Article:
Whose portrait is it?
Writing about the aesthetics of Portraiture in lone Visions Crowded frame (94) in his opening chapter Max Kozloff writes
“ Portrait photographs are invested with a routine deception”
Using this quote as a starting point consider how differently you would approach a portrait brief, depending on who has commissioned it.
Like the last studio workshop this is a collaborative workshop, which requires you to work as a team. Working in groups of 3, you need to make portraits of the same person for two different clients. The clients are the guardian, for which you need to produce work for a feature spread in the guardian magazine and a front book cover for Harper Collins publishing. Prior to taking any photographs do some research on the clients and see how differently they use photographs. The aim is to consider not only how you take a photograph but also how that photograph meets the clients requirements.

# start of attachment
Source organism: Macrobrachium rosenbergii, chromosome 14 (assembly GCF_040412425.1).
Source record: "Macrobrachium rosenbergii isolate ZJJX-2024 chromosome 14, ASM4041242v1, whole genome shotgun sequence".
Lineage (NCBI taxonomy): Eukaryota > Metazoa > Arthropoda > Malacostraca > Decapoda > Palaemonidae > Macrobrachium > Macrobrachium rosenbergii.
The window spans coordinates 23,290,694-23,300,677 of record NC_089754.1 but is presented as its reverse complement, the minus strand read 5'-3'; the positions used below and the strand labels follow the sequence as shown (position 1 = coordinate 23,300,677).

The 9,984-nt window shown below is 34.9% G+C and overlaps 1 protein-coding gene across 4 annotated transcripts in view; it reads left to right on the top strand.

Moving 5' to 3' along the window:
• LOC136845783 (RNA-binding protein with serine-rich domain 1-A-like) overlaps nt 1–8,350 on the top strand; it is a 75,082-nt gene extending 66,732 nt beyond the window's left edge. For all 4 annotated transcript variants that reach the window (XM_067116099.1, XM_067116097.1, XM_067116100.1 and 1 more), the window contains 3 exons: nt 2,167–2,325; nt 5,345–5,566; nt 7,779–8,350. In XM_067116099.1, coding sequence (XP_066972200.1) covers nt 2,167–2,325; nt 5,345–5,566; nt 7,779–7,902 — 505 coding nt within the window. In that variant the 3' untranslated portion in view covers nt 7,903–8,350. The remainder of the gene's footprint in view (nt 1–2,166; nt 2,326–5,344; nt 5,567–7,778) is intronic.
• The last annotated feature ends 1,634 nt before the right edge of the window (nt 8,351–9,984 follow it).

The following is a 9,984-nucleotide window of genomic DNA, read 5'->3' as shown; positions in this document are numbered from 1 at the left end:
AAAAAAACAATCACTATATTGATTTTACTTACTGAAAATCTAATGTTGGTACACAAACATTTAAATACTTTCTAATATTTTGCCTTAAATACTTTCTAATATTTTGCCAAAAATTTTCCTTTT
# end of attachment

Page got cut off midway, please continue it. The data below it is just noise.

For the purposes of the brief, the person photographed is a ‘whistleblower’ , add your own back story to this commission to situate the story and help you decide how you will take the photographs.
Our response for the book cover
And our response for the magazine feature
The back story
The whistleblower is seen leaving his house. Next he is leaving the City Council where he has just acquired vital information from a government official. After he meets with a source, possibly a journalist, outside the Coventry Evening Telegraph building. Then he goes to the local BBC radio station to take speak in a show that he will reveal the truth.